Level-Up: Part 23
Every Sunday I record my health achievements and discoveries for the week here. To find out why I decided to start doing this, you can read an explanation in the first post of the series here.
This week brought physical activity back to the front of my mind. On Tuesday I built a flat pack bookcase and it frustrated me that it took my body and wonky balance two days to recover from it. I’ve managed to avoid what I call the shaken snowglobe feeling for a little while. It usually comes on when I’ve exerted my body particularly hard and my balance is so intensely off that it feels as though someone’s grabbing me by the shoulders and shaking me, whatever I try to do. Even lying in bed it felt like I was being shaken.
I’ve concentrated on trying to teach myself how to walk again over activities involving extra physical strength, anything that puts strain on my neck, and having my head in awkward positions. Assembling a large piece of furniture seemed to require all three. The second bookcase, which is on back-order, will either need to be assembled with less abandon or grudgingly passed over to someone else to put together.
Being able to add a small amount of movement into my day and gradually improve upon the length of time I can walk with my walking stick but without needing anyone to grab on to has been invaluable. I’ve lost all of the three stone I put on during the period where I could hardly move at all. That’s without any change in diet, just by simply being able to move my body a touch more than I could for three years or so. When you go from someone who walked everywhere because they didn’t drive (I was learning at the time) and someone who went to the gym at least three times per week, it doesn’t take long for your body to change when you can only make it around your house by grabbing the walls in case you fall over.
I was never skinny. I never once wanted to be. I inherited my dad’s wide frame and liked it. I always strived for fitness and strength over size, and at the time this illness hit I was attending pilates once a week, going to the gym and doing a lot of fairly heavy weight work. I didn’t tell many people about it at the time, but I’d spent the couple of months before I became ill thinking about moving into more serious weight lifting. If I was good enough, maybe even do it competitively.
To say that I was devastated when it took no more than six weeks for the muscles in my arms to turn completely soft would be a massive understatement. I remember crying my eyes out at a video of Claudio Castagnoli (a professional wrestler now known as Cesaro) working out in the gym. It hurt so much that I had no prospect of getting back there. It’s hard to explain how much I miss hard exercise. It didn’t just make me feel in control of how my body looked, it was also my stress reliever. It felt incredible to put the cross-trainer up to its toughest setting and not stop for half an hour. Or to squish all my frustrations between a heavy chest fly. All I could do was sit back while all my hard work turned slack and mushy.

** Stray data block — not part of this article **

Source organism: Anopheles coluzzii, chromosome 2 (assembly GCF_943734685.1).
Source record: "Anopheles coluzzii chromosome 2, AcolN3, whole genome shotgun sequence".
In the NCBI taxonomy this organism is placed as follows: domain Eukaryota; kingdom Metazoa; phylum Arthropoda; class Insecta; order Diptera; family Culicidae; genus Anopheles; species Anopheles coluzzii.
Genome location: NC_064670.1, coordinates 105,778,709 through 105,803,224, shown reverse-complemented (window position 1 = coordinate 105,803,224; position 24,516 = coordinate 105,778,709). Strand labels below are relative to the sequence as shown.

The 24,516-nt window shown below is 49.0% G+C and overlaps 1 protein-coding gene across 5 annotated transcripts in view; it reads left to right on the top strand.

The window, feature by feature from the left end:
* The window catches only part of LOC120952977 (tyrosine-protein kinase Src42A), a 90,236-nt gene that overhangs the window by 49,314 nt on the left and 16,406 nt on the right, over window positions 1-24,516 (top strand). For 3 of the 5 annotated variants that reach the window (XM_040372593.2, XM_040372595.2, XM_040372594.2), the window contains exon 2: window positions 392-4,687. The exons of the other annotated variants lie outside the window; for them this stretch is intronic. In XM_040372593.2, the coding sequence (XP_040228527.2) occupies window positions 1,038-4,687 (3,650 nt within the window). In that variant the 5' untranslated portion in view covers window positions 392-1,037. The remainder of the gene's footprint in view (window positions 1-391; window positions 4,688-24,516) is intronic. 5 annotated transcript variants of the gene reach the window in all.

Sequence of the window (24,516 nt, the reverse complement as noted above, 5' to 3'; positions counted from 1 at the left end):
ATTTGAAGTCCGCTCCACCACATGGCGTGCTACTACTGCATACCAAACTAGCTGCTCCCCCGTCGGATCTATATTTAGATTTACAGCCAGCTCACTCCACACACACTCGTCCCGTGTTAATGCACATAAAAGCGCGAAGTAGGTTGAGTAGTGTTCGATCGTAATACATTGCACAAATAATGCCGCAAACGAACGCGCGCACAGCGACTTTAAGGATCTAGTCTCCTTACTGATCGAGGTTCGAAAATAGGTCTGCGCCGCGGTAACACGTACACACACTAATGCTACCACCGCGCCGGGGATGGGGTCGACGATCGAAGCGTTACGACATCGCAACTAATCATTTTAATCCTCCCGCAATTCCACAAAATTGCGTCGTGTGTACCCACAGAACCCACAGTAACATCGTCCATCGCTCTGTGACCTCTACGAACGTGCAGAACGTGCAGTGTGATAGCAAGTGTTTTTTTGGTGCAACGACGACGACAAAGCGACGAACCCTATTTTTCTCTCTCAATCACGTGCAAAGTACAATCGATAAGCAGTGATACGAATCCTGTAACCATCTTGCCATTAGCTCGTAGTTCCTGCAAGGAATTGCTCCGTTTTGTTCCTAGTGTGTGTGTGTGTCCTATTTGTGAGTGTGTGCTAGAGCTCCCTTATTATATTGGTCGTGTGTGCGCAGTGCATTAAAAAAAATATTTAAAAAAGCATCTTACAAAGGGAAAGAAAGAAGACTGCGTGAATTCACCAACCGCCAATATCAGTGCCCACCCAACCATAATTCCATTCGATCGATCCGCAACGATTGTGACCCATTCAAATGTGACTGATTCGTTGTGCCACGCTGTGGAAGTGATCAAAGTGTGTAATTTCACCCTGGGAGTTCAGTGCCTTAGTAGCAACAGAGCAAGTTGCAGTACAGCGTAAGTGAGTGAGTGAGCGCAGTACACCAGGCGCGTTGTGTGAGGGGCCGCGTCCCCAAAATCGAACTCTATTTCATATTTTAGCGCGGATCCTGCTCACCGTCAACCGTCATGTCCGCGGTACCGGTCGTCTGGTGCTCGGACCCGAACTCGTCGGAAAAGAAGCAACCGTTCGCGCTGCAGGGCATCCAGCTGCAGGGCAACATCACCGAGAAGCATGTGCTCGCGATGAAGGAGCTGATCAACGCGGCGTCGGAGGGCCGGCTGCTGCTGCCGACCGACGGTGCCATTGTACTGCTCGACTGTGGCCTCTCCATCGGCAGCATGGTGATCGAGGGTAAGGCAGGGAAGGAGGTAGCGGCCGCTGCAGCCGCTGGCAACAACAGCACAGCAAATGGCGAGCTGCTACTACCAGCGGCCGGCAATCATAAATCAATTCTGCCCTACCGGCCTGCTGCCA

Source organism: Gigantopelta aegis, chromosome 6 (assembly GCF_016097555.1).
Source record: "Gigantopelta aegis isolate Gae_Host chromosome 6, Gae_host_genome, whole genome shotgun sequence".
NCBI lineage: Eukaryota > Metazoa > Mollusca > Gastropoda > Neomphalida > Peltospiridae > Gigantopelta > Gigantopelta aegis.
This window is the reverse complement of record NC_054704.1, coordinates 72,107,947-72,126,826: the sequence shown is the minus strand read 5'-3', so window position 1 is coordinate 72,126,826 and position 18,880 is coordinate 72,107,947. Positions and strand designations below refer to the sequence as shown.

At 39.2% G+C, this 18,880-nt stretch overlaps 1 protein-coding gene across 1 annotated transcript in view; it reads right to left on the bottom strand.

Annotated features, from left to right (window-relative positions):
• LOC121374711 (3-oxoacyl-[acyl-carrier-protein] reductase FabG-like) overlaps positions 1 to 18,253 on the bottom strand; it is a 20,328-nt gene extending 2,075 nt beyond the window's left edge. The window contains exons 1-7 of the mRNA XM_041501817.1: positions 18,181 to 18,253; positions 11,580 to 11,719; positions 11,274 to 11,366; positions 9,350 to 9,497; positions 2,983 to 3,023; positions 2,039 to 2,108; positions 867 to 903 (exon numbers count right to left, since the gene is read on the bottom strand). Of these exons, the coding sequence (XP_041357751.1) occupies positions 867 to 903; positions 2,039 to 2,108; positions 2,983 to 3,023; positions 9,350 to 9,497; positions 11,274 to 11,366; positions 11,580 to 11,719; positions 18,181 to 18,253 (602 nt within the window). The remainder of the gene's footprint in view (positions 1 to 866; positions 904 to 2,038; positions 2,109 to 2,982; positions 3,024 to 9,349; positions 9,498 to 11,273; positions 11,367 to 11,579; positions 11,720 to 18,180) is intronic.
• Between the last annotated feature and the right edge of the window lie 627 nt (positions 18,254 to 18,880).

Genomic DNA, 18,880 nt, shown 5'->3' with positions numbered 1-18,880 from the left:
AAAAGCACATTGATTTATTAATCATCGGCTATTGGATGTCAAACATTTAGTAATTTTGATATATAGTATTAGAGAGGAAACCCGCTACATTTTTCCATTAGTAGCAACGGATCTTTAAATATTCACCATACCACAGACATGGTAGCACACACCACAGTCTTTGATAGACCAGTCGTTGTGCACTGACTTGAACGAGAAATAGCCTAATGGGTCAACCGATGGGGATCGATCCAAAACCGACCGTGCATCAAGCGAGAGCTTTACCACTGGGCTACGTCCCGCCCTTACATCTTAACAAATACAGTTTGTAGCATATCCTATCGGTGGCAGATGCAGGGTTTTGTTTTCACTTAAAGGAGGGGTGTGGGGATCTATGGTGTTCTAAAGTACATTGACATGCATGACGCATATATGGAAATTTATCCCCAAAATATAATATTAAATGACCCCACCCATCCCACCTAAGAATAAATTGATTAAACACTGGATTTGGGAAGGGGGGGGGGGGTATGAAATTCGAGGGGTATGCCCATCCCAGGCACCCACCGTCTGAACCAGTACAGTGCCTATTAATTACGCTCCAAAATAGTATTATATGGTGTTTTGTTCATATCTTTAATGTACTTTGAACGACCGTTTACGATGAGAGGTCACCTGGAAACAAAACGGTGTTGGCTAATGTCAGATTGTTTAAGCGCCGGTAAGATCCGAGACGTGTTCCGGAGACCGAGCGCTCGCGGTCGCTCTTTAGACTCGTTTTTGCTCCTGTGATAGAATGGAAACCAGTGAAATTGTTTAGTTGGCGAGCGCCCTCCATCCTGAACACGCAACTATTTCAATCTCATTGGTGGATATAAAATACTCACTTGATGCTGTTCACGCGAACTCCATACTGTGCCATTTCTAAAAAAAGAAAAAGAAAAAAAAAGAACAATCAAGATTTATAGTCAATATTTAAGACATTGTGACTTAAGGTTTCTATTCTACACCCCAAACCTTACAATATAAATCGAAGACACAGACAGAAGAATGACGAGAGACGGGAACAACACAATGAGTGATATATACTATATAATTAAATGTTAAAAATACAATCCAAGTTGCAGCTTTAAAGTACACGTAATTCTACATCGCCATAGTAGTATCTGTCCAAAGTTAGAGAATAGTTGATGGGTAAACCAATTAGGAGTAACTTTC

I’ve been thinking a lot lately about what I can do to bring some tone and strength back to my upper body, and I’m hoping a personal trainer will be able to give me a hand. I may not be able to get back to where I was for a long time, but I can make a start. I actually weigh less now than I did at the point where I was first ill, but my body still looks and feels very different because it lacks upper body muscle. As we all know, muscle weighs more than fat. Pilates and yoga are the absolute best thing for toning muscle and as they’re so relaxing they’d kill two birds with one stone. But assembling the furniture this week has shown me that I’m not ready for having my head upside down and my neck at acute angles. Swimming brings up the same issue, and as heat makes me extra dizzy, I’m definitely not ready to be back in a gym environment alone.
My plan, once I’ve been given some guidance by a professional, is to introduce some gentle, repetitive, weighted movements to my day. I already have some hand weights. How much difference it’ll make is debatable and I’m trying not to set my expectations too high, because what I can manage definitely won’t take my arms back to where they were four years ago. How my body looks and feels has had to take something of a backseat while I’ve been coming to terms with living with the practical and emotional side of disability. But I have every intention of taking back everything my illness has stolen away. It’s just that some things may need more time, adjustments and alternatives than others. After all, you can’t really argue with falling over. Well, you can, but as I regularly find out, pointless arguments are always unwise.
I think the original video that made me cry has been taken down, but here’s another for the sake of being gratuitous.